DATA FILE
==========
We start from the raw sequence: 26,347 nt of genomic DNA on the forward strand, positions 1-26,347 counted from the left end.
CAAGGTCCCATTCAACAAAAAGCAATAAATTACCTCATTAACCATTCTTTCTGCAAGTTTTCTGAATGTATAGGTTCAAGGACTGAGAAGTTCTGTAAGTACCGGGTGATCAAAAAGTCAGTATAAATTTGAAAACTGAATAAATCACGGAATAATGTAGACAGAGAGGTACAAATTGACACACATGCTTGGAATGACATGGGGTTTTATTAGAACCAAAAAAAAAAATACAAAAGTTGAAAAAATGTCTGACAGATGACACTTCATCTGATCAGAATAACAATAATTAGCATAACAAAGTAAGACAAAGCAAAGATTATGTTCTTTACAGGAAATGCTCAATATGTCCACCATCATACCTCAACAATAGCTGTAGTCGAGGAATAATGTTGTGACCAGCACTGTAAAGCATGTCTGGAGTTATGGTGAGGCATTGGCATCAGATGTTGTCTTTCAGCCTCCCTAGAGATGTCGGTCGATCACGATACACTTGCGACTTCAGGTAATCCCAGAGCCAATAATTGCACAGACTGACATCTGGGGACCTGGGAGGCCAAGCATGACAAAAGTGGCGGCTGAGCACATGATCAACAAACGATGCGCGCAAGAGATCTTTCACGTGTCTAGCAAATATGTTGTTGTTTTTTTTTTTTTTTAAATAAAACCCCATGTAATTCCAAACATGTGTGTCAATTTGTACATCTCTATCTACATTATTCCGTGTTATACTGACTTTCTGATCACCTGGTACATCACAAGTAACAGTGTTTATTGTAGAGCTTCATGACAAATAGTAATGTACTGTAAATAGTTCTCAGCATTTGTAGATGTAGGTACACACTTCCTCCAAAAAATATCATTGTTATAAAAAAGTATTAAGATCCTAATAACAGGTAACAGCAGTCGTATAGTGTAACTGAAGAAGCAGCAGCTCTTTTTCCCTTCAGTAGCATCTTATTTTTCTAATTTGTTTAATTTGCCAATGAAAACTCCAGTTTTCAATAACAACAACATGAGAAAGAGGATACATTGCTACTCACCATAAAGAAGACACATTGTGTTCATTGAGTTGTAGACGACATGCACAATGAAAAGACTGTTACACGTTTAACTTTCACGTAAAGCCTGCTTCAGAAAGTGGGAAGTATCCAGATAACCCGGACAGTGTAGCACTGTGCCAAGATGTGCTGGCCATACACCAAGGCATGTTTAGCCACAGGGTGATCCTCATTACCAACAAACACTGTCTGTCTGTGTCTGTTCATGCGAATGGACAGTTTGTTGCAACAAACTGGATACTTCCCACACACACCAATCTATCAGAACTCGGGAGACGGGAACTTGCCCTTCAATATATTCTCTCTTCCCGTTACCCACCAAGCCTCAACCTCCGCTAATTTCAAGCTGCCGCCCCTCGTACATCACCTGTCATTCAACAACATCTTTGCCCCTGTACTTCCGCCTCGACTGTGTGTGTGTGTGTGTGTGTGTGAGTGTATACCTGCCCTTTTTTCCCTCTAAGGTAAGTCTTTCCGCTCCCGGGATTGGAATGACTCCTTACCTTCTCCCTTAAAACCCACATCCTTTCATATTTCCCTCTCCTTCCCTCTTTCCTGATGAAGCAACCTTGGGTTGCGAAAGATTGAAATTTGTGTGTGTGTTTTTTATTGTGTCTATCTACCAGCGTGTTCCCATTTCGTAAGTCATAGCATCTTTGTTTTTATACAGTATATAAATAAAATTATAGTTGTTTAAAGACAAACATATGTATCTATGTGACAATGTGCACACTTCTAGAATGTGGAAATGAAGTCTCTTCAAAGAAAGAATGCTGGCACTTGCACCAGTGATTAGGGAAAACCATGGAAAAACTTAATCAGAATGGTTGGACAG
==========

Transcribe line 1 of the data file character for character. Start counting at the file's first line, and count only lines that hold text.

We start from the raw sequence: 26,347 nt of genomic DNA on the forward strand, positions 1-26,347 counted from the left end.